- The Washington Times - Thursday, September 18, 2014

The Cato Institute announced Thursday that it will expand its Center on the Study of Science with the addition of two prominent climate scholars with a history of challenging the prevailing narrative on global warming.

Joining the free-market institute as adjunct scholars are Ross McKitrick, professor of environmental economics at the University of Guelph in Canada, and Terence Kealey, vice chancellor of the University of Buckingham and a professor of clinical biochemistry.

At a time when catastrophic climate-change forecasts hold sway in government and academia, the center “seeks to provide a credible source for media and members of the public who want a fresh perspective on scientific claims made by government and other research organizations,” according to Thursday’s press release.

“Yes — burning fossil fuels to get the energy we need to advance as a global society does create carbon dioxide that recycles warming in the lower atmosphere,” said Patrick J. Michaels, the center’s director, in a statement. “But despite what some scientists and politicians tell you, life as we know it will not end next week, next month or even in the next 500 years due to a warming planet. Policy makers need to know that there is a respectable group of scientists out there who don’t buy in to the alarmist hype.”

Founded in 2012, the center plans to bring on more scholars and scientists in the coming months, Mr. Michaels said in the statement.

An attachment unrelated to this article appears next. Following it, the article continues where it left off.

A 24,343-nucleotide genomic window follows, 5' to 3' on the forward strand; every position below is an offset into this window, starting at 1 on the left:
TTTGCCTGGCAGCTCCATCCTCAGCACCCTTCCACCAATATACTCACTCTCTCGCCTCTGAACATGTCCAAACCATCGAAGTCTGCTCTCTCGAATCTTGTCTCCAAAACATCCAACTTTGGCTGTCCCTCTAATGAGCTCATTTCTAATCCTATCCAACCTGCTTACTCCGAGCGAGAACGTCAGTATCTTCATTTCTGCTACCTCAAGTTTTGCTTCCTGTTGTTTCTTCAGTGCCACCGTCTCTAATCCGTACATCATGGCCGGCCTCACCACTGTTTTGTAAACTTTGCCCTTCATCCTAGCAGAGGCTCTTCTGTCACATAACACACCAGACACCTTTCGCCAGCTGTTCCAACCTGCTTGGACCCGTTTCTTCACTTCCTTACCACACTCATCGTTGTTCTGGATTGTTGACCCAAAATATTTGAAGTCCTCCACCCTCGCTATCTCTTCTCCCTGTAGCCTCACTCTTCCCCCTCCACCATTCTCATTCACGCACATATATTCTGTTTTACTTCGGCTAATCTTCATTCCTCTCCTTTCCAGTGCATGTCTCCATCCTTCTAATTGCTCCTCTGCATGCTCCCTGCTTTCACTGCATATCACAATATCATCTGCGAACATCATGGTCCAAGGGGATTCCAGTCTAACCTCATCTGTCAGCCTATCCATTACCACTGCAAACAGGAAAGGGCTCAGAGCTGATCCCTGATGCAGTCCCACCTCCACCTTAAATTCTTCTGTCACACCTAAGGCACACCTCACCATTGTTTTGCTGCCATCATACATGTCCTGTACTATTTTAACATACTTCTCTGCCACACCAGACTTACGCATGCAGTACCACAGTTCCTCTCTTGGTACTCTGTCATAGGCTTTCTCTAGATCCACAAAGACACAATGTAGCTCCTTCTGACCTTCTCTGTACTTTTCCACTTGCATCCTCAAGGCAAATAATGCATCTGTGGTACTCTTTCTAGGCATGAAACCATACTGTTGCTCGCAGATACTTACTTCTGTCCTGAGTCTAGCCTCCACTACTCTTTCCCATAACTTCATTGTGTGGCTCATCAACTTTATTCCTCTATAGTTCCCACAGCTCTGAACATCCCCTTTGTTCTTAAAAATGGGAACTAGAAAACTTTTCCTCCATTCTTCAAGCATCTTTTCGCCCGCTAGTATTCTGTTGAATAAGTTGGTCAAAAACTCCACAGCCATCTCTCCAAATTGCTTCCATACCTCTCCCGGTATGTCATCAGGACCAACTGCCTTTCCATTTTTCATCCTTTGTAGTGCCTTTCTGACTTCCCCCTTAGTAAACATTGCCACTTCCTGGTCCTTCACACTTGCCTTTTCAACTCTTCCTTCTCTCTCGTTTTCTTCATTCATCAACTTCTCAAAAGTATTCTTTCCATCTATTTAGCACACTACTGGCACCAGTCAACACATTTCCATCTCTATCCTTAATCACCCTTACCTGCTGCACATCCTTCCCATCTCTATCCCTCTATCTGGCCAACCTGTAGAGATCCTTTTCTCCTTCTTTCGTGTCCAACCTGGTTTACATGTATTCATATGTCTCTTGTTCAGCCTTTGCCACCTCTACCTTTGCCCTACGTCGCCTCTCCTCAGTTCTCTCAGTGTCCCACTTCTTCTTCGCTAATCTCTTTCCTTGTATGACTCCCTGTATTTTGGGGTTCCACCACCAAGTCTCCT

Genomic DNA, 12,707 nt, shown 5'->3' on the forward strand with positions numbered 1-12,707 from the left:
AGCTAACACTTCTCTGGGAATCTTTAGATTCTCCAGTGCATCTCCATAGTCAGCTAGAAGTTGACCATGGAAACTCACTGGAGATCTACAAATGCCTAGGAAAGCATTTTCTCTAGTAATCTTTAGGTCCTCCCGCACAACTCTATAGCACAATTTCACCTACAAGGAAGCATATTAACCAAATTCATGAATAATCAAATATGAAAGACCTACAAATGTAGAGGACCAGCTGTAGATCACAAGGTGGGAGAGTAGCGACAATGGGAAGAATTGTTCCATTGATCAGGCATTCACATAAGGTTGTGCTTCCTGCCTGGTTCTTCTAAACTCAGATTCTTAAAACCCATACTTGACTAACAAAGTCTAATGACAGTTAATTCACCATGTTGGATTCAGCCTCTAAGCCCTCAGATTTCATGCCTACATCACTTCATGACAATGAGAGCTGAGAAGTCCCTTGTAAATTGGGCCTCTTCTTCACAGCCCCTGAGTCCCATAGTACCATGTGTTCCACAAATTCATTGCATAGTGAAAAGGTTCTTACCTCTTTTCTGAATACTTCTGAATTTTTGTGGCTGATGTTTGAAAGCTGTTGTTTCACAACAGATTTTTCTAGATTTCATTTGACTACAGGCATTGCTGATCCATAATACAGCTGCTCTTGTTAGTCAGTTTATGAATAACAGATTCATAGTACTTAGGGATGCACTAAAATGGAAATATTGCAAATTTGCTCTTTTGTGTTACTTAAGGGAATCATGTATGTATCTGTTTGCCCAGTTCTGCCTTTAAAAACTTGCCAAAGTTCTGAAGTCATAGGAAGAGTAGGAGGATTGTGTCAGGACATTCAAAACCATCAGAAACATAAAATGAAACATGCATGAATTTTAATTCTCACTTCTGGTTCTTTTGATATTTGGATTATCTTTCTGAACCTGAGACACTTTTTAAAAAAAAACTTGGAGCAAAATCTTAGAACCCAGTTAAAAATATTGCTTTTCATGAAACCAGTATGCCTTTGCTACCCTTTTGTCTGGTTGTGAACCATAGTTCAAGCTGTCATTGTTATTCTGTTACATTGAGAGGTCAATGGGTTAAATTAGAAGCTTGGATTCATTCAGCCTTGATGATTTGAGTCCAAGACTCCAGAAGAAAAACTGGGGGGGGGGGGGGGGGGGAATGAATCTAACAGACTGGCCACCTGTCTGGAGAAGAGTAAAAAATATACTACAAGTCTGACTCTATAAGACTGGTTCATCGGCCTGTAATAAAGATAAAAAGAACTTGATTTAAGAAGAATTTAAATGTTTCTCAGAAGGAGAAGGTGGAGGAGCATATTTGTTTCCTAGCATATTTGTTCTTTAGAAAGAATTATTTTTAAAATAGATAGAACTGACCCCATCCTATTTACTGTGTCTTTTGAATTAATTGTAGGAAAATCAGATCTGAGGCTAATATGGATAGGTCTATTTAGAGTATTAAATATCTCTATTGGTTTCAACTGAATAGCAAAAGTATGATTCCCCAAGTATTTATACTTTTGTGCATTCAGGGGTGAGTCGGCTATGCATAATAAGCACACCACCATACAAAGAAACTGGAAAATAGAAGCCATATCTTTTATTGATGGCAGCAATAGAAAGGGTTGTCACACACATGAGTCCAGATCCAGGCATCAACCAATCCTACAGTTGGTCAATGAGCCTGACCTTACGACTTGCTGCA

The two adjunct scholars join Distinguished Senior Fellow Richard Lindzen, an emeritus professor of meteorology at both MIT and Harvard; Adjunct Scholar Edward J. Calabrese, a professor of environmental health sciences at the University of Massachusetts, specializing in toxicology; and Paul C. “Chip” Knappenberger, the center’s assistant director.

A year ago, President Obama outlined his Climate Action Plan aimed at cutting carbon pollution and helping “prepare the United States for the impacts of climate change.”

“[T]he debate is settled,” Mr. Obama said in this year’s State of the Union address. “Climate change is a fact.”

Cato President and CEO John Allison countered that “the science on climate change is not settled.”

“The time is now to build a critical mass of credible scholars who can engage in the type of debate the public needs to hear in order to make informed decisions,” said Mr. Allison in Thursday’s release.

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